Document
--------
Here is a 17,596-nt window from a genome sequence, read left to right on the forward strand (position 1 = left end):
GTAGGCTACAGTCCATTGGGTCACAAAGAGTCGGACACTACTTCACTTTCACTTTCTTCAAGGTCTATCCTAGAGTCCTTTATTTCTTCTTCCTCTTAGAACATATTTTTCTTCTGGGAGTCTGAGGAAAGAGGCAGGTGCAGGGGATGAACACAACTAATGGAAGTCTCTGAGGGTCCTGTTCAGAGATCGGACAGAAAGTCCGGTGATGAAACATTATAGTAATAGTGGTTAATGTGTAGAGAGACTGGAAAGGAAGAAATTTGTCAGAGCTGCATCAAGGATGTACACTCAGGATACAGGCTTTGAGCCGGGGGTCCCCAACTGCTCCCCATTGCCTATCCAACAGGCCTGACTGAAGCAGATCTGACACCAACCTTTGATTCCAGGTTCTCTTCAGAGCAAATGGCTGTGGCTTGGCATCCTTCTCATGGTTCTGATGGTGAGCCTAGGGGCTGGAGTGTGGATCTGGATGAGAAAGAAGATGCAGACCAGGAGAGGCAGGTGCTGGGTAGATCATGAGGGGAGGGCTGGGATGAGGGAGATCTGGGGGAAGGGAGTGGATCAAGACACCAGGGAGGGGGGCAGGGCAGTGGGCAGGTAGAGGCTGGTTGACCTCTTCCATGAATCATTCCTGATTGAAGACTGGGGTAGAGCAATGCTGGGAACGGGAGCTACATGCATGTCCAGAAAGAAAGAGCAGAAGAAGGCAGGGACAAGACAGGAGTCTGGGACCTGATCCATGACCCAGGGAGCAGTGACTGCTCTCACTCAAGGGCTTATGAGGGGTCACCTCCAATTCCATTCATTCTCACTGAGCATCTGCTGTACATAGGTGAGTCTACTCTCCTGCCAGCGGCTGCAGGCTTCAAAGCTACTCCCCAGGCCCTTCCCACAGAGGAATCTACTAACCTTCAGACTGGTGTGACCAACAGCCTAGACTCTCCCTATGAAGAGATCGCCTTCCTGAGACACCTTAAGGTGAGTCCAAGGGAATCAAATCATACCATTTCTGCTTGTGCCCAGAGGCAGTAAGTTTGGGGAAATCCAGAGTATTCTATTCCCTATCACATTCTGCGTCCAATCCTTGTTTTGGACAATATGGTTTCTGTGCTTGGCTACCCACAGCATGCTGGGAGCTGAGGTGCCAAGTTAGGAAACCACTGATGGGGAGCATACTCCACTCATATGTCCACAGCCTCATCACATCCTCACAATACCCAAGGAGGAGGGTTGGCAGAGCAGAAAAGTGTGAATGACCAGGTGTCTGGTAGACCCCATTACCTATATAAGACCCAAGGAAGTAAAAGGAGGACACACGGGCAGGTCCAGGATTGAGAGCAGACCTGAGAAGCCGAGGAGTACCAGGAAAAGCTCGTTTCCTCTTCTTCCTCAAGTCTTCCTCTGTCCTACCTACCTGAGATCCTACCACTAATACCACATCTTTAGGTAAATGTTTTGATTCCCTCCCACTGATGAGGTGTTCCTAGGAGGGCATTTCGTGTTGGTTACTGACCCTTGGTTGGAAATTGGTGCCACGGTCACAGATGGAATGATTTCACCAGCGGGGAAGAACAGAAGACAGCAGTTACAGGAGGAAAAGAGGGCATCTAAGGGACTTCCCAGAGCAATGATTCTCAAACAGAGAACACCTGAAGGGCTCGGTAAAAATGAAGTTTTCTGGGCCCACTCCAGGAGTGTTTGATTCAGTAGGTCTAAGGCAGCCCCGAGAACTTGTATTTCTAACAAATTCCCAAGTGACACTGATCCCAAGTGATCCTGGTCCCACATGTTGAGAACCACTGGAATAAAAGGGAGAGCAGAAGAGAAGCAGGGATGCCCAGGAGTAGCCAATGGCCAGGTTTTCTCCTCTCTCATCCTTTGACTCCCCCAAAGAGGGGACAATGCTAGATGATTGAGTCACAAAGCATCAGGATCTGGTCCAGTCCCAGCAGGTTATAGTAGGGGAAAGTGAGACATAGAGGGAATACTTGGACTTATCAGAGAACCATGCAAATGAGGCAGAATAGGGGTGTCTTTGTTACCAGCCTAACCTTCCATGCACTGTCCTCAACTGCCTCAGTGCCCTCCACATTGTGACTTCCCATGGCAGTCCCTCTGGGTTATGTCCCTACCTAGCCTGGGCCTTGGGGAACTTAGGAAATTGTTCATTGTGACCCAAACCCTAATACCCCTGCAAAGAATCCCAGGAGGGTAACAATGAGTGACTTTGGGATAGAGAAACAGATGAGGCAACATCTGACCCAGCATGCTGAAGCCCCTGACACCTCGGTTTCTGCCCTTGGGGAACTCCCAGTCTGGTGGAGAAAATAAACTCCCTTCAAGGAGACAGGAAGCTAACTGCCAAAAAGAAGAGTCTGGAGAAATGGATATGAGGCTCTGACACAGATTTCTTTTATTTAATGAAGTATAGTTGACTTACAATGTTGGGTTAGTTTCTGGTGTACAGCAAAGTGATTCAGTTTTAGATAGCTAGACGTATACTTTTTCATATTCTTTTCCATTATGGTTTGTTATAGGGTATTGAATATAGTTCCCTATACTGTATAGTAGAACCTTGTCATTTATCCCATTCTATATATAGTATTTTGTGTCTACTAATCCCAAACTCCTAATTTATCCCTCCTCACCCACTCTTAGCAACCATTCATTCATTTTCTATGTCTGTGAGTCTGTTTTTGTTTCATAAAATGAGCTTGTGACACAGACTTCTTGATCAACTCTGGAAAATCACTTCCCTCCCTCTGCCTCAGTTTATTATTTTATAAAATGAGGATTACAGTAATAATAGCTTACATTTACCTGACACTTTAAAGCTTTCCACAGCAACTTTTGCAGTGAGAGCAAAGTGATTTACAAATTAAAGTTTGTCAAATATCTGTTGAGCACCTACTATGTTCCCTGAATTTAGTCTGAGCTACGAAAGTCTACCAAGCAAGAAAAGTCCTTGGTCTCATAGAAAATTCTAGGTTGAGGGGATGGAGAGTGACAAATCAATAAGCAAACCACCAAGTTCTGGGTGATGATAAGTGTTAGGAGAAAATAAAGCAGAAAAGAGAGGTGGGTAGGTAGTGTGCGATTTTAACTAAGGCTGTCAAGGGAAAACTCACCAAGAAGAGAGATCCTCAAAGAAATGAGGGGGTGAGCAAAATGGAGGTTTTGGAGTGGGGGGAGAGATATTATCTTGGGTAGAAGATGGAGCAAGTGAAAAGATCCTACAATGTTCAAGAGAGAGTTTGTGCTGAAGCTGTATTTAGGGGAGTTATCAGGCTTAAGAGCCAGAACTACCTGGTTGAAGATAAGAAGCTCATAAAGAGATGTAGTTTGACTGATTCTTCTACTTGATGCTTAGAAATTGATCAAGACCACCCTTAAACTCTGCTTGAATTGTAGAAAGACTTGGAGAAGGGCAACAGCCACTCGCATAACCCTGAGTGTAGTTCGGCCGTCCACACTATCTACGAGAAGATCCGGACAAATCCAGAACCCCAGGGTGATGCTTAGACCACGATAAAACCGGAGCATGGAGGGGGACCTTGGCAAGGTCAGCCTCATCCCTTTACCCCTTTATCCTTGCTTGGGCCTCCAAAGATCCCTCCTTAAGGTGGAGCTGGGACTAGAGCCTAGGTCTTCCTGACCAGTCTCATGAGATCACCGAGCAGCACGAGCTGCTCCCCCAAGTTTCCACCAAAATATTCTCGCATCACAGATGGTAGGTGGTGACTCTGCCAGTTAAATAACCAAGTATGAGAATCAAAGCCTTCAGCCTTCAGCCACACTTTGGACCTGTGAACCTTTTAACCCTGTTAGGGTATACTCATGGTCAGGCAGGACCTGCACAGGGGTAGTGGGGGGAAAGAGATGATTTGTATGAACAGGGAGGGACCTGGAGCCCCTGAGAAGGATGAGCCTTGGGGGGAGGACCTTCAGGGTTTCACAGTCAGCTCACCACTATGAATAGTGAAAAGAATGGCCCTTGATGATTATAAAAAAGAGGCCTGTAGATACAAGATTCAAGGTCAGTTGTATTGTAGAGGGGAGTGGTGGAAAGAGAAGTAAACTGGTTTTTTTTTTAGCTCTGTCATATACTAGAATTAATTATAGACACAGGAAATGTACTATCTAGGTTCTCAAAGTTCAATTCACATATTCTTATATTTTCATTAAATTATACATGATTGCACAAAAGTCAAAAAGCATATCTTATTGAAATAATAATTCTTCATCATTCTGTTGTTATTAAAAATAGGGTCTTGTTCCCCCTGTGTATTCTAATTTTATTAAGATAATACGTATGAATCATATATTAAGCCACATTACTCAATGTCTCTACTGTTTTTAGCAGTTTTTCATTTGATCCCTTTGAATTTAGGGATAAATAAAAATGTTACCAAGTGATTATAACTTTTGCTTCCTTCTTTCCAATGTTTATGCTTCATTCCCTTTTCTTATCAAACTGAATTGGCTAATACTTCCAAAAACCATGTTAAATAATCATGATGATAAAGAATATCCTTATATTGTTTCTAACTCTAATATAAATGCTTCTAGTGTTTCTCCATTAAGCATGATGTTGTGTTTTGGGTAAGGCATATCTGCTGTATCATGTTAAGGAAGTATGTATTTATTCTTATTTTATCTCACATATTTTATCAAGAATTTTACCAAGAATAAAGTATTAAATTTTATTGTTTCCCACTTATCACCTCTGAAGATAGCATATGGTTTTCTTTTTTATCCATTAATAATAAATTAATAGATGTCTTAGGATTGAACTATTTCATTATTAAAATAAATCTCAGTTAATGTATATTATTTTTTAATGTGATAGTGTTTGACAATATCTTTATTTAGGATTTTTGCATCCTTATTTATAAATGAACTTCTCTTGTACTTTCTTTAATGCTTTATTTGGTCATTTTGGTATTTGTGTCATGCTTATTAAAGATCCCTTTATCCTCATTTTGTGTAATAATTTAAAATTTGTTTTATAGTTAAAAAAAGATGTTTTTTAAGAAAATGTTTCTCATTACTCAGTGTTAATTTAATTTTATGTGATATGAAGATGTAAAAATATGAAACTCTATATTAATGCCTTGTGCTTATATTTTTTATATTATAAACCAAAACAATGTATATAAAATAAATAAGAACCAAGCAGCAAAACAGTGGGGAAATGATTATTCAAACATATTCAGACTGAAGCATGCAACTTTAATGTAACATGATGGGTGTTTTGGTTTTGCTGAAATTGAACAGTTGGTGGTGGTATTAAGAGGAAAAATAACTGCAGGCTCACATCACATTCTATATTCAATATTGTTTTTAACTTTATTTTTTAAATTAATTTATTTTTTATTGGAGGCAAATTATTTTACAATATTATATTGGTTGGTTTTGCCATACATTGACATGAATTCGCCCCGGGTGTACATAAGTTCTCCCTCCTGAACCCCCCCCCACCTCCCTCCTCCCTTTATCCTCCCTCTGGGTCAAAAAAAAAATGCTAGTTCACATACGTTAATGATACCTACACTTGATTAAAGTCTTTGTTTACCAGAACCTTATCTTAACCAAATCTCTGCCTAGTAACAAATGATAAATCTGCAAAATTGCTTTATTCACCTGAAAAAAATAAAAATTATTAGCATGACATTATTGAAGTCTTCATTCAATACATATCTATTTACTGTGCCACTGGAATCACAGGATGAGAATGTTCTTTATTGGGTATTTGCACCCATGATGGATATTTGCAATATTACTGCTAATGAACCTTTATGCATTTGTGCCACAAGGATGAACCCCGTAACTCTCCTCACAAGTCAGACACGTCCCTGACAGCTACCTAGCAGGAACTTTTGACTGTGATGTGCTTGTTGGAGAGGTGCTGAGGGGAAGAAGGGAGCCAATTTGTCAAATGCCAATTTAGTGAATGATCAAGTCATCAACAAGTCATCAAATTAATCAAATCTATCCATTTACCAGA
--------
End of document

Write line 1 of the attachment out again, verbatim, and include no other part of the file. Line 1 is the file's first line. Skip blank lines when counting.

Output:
Here is a 17,596-nt window from a genome sequence, read left to right on the forward strand (position 1 = left end):